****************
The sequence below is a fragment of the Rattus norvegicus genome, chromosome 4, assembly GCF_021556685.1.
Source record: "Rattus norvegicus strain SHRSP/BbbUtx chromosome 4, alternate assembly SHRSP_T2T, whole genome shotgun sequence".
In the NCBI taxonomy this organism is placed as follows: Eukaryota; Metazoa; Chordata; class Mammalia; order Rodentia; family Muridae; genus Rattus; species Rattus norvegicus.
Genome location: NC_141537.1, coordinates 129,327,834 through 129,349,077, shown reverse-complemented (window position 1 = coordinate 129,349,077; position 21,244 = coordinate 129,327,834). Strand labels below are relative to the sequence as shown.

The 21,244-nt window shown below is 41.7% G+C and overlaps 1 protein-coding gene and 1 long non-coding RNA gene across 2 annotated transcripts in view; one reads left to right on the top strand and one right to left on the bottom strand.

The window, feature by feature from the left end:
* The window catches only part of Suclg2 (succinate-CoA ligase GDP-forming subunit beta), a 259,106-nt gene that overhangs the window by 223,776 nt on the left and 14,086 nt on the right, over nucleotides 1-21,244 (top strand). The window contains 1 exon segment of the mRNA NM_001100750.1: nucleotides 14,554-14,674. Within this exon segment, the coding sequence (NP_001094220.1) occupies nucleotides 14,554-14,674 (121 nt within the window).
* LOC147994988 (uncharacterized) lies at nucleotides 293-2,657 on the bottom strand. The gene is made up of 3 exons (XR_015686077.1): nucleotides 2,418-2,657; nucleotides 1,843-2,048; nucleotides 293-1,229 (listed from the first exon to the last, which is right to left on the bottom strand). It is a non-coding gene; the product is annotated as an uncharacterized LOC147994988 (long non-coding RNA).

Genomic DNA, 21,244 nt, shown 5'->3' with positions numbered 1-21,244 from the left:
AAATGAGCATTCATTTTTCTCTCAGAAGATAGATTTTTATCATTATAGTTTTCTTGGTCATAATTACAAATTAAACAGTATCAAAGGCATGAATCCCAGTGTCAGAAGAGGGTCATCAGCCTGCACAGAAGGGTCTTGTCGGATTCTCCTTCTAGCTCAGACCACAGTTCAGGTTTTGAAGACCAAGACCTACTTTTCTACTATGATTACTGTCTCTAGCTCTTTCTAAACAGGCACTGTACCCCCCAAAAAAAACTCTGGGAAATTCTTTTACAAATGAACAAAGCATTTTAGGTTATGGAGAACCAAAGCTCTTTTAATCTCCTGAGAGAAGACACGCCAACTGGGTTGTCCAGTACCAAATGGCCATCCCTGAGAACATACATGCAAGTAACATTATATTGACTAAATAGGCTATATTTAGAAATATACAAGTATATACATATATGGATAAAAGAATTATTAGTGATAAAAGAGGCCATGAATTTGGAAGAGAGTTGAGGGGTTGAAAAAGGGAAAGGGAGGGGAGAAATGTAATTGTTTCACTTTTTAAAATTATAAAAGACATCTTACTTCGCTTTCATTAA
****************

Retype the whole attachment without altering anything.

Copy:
The sequence below is a fragment of the Rattus norvegicus genome, chromosome 4, assembly GCF_021556685.1.
Source record: "Rattus norvegicus strain SHRSP/BbbUtx chromosome 4, alternate assembly SHRSP_T2T, whole genome shotgun sequence".
In the NCBI taxonomy this organism is placed as follows: Eukaryota; Metazoa; Chordata; class Mammalia; order Rodentia; family Muridae; genus Rattus; species Rattus norvegicus.
Genome location: NC_141537.1, coordinates 129,327,834 through 129,349,077, shown reverse-complemented (window position 1 = coordinate 129,349,077; position 21,244 = coordinate 129,327,834). Strand labels below are relative to the sequence as shown.

The 21,244-nt window shown below is 41.7% G+C and overlaps 1 protein-coding gene and 1 long non-coding RNA gene across 2 annotated transcripts in view; one reads left to right on the top strand and one right to left on the bottom strand.

The window, feature by feature from the left end:
* The window catches only part of Suclg2 (succinate-CoA ligase GDP-forming subunit beta), a 259,106-nt gene that overhangs the window by 223,776 nt on the left and 14,086 nt on the right, over nucleotides 1-21,244 (top strand). The window contains 1 exon segment of the mRNA NM_001100750.1: nucleotides 14,554-14,674. Within this exon segment, the coding sequence (NP_001094220.1) occupies nucleotides 14,554-14,674 (121 nt within the window).
* LOC147994988 (uncharacterized) lies at nucleotides 293-2,657 on the bottom strand. The gene is made up of 3 exons (XR_015686077.1): nucleotides 2,418-2,657; nucleotides 1,843-2,048; nucleotides 293-1,229 (listed from the first exon to the last, which is right to left on the bottom strand). It is a non-coding gene; the product is annotated as an uncharacterized LOC147994988 (long non-coding RNA).

Genomic DNA, 21,244 nt, shown 5'->3' with positions numbered 1-21,244 from the left:
AAATGAGCATTCATTTTTCTCTCAGAAGATAGATTTTTATCATTATAGTTTTCTTGGTCATAATTACAAATTAAACAGTATCAAAGGCATGAATCCCAGTGTCAGAAGAGGGTCATCAGCCTGCACAGAAGGGTCTTGTCGGATTCTCCTTCTAGCTCAGACCACAGTTCAGGTTTTGAAGACCAAGACCTACTTTTCTACTATGATTACTGTCTCTAGCTCTTTCTAAACAGGCACTGTACCCCCCAAAAAAAACTCTGGGAAATTCTTTTACAAATGAACAAAGCATTTTAGGTTATGGAGAACCAAAGCTCTTTTAATCTCCTGAGAGAAGACACGCCAACTGGGTTGTCCAGTACCAAATGGCCATCCCTGAGAACATACATGCAAGTAACATTATATTGACTAAATAGGCTATATTTAGAAATATACAAGTATATACATATATGGATAAAAGAATTATTAGTGATAAAAGAGGCCATGAATTTGGAAGAGAGTTGAGGGGTTGAAAAAGGGAAAGGGAGGGGAGAAATGTAATTGTTTCACTTTTTAAAATTATAAAAGACATCTTACTTCGCTTTCATTAA